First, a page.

Peter B. Porter
any small group of people is to be blamed for bringing about the 1812 conflict,
Peter Buell Porter is certainly among them.
Born in Connecticut, and educated at Yale, Porter moved to Black Rock, New York, to practice law. Once there, he became involved in both commercial trading and politics. He turned into a strong supporter of President Madison upon being elected to the U.S. Congress. It was at Congress that Porter fell in with Henry Clay who shared his views about settling the score with Britain by seizing Canada. Perhaps it was the merchant in Porter that led him to see the conquest of Canada as a means to further US interests.
The War Hawks, as Clay's followers became known, strongly denounced British violations of American maritime rights, called for an increase of the military, and eventually goaded President Madison into war. As much as Porter desired a conflict, he was well aware of the lack of preparation by the government. Many of his proposals to boost army numbers were rejected. When war was declared Porter offered his services as a commercial trader to become the assistant quartermaster general, as well as becoming a brigadier general in the New York militia.
At Black Rock, Porter was under the command of Alexander Smyth whom he believed to be wholly incompetent. When Smyth failed in his attempts to invade Canada, Porter publicly blamed Smyth and suggested that he was a coward. Smyth responded by charging Porter with having only a personal interest in the war so that he could gain government supply contracts for the army. A duel beside the Niagara River followed; each man missed the other.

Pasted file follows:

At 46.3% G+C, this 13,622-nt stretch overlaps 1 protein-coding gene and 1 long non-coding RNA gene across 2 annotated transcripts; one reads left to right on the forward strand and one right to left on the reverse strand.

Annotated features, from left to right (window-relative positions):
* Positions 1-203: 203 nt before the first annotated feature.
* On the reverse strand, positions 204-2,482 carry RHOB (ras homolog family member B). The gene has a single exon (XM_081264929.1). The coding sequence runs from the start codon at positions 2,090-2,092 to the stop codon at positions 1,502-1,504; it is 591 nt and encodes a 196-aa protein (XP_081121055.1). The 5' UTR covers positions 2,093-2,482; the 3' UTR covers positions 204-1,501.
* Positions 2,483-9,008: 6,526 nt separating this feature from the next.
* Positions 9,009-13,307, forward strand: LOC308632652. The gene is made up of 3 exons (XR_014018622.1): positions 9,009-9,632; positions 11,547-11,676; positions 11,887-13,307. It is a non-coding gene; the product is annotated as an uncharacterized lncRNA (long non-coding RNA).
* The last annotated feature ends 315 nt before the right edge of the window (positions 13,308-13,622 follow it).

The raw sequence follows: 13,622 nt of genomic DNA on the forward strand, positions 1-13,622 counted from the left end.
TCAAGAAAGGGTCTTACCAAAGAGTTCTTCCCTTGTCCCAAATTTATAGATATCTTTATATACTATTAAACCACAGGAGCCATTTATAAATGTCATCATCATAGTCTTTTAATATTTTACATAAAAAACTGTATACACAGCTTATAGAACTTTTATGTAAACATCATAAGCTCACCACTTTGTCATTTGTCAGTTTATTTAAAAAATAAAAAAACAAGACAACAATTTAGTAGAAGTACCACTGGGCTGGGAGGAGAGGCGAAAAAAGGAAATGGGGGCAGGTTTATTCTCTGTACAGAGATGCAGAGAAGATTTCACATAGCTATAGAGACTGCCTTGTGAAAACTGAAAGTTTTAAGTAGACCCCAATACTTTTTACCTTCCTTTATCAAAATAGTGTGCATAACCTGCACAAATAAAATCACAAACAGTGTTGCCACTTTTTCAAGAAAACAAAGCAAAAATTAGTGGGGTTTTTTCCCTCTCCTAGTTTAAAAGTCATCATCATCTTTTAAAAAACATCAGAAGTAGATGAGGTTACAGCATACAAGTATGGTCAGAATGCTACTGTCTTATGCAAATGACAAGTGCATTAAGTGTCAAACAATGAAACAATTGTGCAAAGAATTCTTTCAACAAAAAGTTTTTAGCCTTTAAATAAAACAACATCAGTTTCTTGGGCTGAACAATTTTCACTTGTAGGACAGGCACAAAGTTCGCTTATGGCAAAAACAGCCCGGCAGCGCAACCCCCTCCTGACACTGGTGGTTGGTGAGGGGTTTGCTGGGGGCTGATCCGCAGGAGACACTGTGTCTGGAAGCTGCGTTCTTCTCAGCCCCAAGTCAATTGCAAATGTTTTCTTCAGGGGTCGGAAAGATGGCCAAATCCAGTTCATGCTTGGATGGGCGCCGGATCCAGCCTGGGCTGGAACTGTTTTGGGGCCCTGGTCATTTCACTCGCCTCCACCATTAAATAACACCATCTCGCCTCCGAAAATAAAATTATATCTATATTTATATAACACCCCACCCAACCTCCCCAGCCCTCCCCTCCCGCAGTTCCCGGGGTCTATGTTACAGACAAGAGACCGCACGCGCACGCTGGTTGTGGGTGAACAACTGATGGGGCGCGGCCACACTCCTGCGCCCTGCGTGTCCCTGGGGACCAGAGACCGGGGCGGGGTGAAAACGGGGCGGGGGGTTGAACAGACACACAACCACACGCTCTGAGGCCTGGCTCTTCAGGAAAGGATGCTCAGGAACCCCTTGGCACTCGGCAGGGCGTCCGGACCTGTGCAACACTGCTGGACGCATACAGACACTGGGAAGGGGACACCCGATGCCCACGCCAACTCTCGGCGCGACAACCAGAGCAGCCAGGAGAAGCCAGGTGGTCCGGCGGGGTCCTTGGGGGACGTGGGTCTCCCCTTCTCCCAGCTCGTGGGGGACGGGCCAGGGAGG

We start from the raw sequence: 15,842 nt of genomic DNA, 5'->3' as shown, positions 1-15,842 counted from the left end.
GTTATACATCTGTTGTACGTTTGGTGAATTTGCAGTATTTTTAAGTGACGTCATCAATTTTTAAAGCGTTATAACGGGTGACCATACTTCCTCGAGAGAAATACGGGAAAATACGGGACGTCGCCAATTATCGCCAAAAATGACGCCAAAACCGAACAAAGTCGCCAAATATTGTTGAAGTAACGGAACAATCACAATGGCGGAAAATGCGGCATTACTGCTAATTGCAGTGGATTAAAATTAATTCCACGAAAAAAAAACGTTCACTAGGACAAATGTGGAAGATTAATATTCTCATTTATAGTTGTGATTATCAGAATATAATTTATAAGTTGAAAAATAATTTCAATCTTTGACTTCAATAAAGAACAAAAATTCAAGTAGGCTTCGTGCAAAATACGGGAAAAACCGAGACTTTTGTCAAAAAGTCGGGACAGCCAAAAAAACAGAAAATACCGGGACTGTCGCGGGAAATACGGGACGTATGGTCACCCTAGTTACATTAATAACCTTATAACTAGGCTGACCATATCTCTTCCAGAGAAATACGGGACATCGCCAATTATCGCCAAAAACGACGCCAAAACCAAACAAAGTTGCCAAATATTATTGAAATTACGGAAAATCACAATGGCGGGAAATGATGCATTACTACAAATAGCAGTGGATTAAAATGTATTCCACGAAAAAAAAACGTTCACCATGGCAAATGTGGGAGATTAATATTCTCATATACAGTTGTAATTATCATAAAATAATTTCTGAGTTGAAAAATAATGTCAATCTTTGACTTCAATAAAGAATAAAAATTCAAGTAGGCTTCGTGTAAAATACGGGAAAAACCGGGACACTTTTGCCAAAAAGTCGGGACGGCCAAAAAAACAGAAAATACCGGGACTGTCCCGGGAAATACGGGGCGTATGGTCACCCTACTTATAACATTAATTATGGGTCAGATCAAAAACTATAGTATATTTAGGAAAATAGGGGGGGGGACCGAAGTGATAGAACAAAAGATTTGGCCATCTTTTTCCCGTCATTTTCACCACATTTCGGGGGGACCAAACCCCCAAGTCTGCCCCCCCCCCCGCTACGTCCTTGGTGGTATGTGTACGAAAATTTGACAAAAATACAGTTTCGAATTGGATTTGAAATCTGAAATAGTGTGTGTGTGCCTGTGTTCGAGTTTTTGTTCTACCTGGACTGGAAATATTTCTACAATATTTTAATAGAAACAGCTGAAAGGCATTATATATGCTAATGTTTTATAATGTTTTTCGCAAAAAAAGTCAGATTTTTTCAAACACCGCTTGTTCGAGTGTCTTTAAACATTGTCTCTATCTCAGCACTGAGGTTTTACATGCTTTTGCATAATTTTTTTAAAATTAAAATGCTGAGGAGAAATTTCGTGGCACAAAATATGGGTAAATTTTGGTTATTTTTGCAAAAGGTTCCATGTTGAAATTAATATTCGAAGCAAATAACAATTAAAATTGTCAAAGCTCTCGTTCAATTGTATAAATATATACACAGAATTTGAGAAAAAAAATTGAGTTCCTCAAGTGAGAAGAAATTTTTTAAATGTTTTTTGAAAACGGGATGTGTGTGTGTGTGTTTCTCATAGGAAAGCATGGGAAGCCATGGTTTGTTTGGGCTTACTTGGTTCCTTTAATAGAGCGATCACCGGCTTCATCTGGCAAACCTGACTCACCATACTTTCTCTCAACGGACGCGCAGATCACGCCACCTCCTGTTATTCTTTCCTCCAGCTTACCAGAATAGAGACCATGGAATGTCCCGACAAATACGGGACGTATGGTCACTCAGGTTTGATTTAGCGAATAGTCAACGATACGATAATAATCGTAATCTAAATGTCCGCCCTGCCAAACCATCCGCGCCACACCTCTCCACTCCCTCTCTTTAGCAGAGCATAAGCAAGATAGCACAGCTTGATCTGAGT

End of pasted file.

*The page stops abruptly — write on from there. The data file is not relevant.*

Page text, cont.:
Porter continued to campaign and raise recruits for the army throughout 1813. Many of the men he raised went on to form part of Winfield Scott's army that campaigned on the Niagara peninsula in 1814. He was also successful in persuading a few hundred Iroquois from New York to participate in that campaign. Porter led this brave brigade into action at Chippawa and Lundy's Lane. Porter's men also met with great success at the siege of Fort Erie where his force helped bring about the British withdrawal. For these actions, Porter was awarded a congressional gold medal.
Following the war, Porter returned to Congress for a short while, but he soon withdrew from public affairs. He spent the remainder of his life at home on the Niagara where he died in 1844.